Well i dun see no harm here…. As many have said already the same could be happening to your credit card, if someone got it and just used it… :/ I dunno why so many others are so nervous about it

  • adi wijaya

    bagus he…

  • Kim

    But I thought it was fully ok to totally delete the OS that Google put on my phone… and then just replace it with 1 that I downloaded from some hacker site online somewhere.

    … and my phone will still be entirely bug-free and fully secure.

    No?

    What shocking news!

  • MoSDeeb

    Good to know its being pro actively worked on, but this seems to be taken over board by other tech sites

  • Steven Runciman

    The danger of leaking our personal info to 3rd parties via the internet is a very important issue, if you ask me. Specially for the minors… Imagine that high school students that (for example) have a facebook page, has the danger of informing strangers about your family, your friends, your school, your daily schedule, your home address.. these are critical personal info that could be used against our loved ones. Thats the reason that i only play online games that are credible and safe and they dont ask users for any personal data-such as Jeebboo (www.jeebboo.com). Jeebboo, is an online quiz game that does not requires any personal information (or fee) on behalf of the users/members. This way, i’m assured that my personal data is always safe and sound.

  • leganzish

    Locally Google Wallet is more secure than your plastic cards and leather wallet with lockscreens and PINs, etc. But I don’t think that is the issue that has most people scared. The real security fear (even if not a real vulnerability) is that a rogue app on your phone will access Wallet and upload your credit card numbers to a server in Russia without your knowledge. If you lose your wallet or have it stolen, you typically figure it out pretty quickly and cancel your cards. The rogue app scenario flies under the radar and could leave that account open and accessible until you see your next statement or your CC company notifies you of strange charges.

  1. TopherGuest 3 years ago

    It’s still much harder to steal via Google Wallet than a plastic card, so I don’t see what the whining is about.

  2. There is risk in any transaction, even cash. You can be robbed of your cash on the way. People are afraid of the next thing as usual. Eventually this kind of thing will be normal and all the questions and speculation go away. Blogs tend to over blow security flaws anyways. A lot of them just want clicks for ad dollars and they blow little things up. I trust Google with my info, call me naive. Just a new technology that some people are afraid of, and the afraid make the most noise. It will be fine, I personally can’t wait to get an NFC device.

  3. Michael MartinGuest 3 years ago

    well thanks to them disabling the provisioning of cards, i reset my wallet tonight and cannot get my card back up yet……….amazing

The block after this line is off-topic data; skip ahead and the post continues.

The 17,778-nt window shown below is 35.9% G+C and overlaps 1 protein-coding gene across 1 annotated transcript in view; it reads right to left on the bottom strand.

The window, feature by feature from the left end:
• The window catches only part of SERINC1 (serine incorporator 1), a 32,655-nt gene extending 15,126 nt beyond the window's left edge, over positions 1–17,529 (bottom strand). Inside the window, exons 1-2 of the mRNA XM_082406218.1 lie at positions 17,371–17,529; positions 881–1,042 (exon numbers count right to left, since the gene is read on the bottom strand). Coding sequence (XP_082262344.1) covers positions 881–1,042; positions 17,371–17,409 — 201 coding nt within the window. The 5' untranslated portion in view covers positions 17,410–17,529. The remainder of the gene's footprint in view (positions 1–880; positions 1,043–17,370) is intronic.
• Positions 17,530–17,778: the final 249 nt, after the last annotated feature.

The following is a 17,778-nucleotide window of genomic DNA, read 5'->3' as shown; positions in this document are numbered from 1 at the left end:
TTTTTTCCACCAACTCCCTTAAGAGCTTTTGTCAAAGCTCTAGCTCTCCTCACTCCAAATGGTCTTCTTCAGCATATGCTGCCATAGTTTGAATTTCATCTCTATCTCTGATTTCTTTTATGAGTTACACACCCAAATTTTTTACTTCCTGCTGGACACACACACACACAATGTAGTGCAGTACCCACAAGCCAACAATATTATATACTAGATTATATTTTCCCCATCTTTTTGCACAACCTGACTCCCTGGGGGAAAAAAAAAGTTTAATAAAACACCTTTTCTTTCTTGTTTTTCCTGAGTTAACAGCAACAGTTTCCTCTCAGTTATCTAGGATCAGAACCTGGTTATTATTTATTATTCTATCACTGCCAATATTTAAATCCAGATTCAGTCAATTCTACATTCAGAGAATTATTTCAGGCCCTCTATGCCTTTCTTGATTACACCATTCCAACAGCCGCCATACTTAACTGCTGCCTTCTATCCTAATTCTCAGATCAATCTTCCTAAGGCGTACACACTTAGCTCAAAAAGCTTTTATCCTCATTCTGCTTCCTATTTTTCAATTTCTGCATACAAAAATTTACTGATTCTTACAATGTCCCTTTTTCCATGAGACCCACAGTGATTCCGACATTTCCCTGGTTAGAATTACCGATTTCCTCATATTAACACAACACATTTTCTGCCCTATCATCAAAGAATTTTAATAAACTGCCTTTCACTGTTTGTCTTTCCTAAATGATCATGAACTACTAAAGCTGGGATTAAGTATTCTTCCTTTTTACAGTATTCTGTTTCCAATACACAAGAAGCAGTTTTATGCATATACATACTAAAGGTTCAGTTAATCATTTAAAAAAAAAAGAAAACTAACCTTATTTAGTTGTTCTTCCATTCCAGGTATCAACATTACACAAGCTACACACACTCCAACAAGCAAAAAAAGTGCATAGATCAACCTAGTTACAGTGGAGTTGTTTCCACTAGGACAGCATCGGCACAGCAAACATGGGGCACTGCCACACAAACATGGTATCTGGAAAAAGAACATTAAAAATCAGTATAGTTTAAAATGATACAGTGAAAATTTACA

wish people would learn to grow up and keep their devices safe with them at all times with the obvious exception of if they get robbed.

  4. well, just another thing for the iPhone users to try and use to put Android down.. at least until Apple adds NFC payments — then it’ll be the greatest thing in the world.

    I mean, seriously.. no one is going after the physical wallet manufacturers for the security vulnerabilities…

  5. MrChazGuest 3 years ago

    These attacks are exploiting vulnerabilities in Google’s app rather than in the contactless payment process.
    Its a software fix to cover the fact that (as far as I know) these are just fancy magstripe transactions and lack the security available to chip & pin transactions.

  6. Being an early adopter isn’t always rainbows and sunshine… I’m sure all of the kinks with NFC will be worked out eventually

  7. Stop manufacturing panic. It’s still safer than a regular wallet or card.

  8. I’m good with it. I lock screen and I have faith in Google.

  9. They are so defensive. I would have been more satisified if they had said it this way

    “we are well aware of the situation and we are all working very hard to issue the fix as soon as possible. Security is the number one priority for Google Wallet. As a precaution, we have temporarily disabled provisioning prepaid cards. We also understand that a persistent thief can just as easily gain “root” access on compromised devices, so we will fix that vulnerability as well. Google Wallet will be secure on all phones, rooted or not.

    Google Wallet is still more secure than plastic cards or folded wallets, but we urge users to exercise extra precautions until we get the fix. Consider using pin/gesture codes as an added layer of security (we don’t recommend face unlock because it is less secure). Please consider these slight inconveniences while we will be working hard on the fix”

  10. Well i dun see no harm here…. As many have said already the same could be happening to your credit card, if someone got it and just used it… :/ I dunno why so many others are so nervous about it

  11. adi wijayaGuest 3 years ago

    bagus he…

  12. KimGuest 3 years ago

    But I thought it was fully ok to totally delete the OS that Google put on my phone… and then just replace it with 1 that I downloaded from some hacker site online somewhere.

    … and my phone will still be entirely bug-free and fully secure.

    No?

    What shocking news!

  13. Good to know its being pro actively worked on, but this seems to be taken over board by other tech sites

  14. Steven RuncimanGuest 3 years ago

    The danger of leaking our personal info to 3rd parties via the internet is a very important issue, if you ask me. Specially for the minors… Imagine that high school students that (for example) have a facebook page, has the danger of informing strangers about your family, your friends, your school, your daily schedule, your home address.. these are critical personal info that could be used against our loved ones. Thats the reason that i only play online games that are credible and safe and they dont ask users for any personal data-such as Jeebboo (www.jeebboo.com). Jeebboo, is an online quiz game that does not requires any personal information (or fee) on behalf of the users/members. This way, i’m assured that my personal data is always safe and sound.

  15. Locally Google Wallet is more secure than your plastic cards and leather wallet with lockscreens and PINs, etc. But I don’t think that is the issue that has most people scared. The real security fear (even if not a real vulnerability) is that a rogue app on your phone will access Wallet and upload your credit card numbers to a server in Russia without your knowledge. If you lose your wallet or have it stolen, you typically figure it out pretty quickly and cancel your cards. The rogue app scenario flies under the radar and could leave that account open and accessible until you see your next statement or your CC company notifies you of strange charges.